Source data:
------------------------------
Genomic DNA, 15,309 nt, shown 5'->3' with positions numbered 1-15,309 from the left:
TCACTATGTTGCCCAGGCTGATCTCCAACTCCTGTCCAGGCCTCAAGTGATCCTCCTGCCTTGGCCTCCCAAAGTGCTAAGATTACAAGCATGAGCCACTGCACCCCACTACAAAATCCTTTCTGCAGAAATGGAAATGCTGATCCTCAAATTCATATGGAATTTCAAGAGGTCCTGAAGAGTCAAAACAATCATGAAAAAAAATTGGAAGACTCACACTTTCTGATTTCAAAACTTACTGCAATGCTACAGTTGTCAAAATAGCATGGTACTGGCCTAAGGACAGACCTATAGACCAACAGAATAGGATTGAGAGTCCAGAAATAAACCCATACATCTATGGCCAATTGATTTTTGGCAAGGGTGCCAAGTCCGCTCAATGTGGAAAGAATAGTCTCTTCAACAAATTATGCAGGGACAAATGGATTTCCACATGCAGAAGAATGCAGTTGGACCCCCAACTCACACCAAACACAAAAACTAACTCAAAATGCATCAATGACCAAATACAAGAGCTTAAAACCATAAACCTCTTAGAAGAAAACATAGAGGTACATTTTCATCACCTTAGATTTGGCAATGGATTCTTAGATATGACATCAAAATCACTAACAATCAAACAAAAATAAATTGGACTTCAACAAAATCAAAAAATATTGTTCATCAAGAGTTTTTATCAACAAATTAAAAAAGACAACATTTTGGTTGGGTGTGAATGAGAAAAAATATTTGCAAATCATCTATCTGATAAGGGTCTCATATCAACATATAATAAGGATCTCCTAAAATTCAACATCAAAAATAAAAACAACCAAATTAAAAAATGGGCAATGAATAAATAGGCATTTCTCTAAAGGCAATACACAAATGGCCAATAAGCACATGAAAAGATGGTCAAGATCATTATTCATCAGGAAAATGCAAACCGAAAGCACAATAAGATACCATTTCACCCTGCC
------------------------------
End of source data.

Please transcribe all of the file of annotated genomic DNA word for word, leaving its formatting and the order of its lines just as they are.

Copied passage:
Genomic DNA, 15,309 nt, shown 5'->3' with positions numbered 1-15,309 from the left:
TCACTATGTTGCCCAGGCTGATCTCCAACTCCTGTCCAGGCCTCAAGTGATCCTCCTGCCTTGGCCTCCCAAAGTGCTAAGATTACAAGCATGAGCCACTGCACCCCACTACAAAATCCTTTCTGCAGAAATGGAAATGCTGATCCTCAAATTCATATGGAATTTCAAGAGGTCCTGAAGAGTCAAAACAATCATGAAAAAAAATTGGAAGACTCACACTTTCTGATTTCAAAACTTACTGCAATGCTACAGTTGTCAAAATAGCATGGTACTGGCCTAAGGACAGACCTATAGACCAACAGAATAGGATTGAGAGTCCAGAAATAAACCCATACATCTATGGCCAATTGATTTTTGGCAAGGGTGCCAAGTCCGCTCAATGTGGAAAGAATAGTCTCTTCAACAAATTATGCAGGGACAAATGGATTTCCACATGCAGAAGAATGCAGTTGGACCCCCAACTCACACCAAACACAAAAACTAACTCAAAATGCATCAATGACCAAATACAAGAGCTTAAAACCATAAACCTCTTAGAAGAAAACATAGAGGTACATTTTCATCACCTTAGATTTGGCAATGGATTCTTAGATATGACATCAAAATCACTAACAATCAAACAAAAATAAATTGGACTTCAACAAAATCAAAAAATATTGTTCATCAAGAGTTTTTATCAACAAATTAAAAAAGACAACATTTTGGTTGGGTGTGAATGAGAAAAAATATTTGCAAATCATCTATCTGATAAGGGTCTCATATCAACATATAATAAGGATCTCCTAAAATTCAACATCAAAAATAAAAACAACCAAATTAAAAAATGGGCAATGAATAAATAGGCATTTCTCTAAAGGCAATACACAAATGGCCAATAAGCACATGAAAAGATGGTCAAGATCATTATTCATCAGGAAAATGCAAACCGAAAGCACAATAAGATACCATTTCACCCTGCC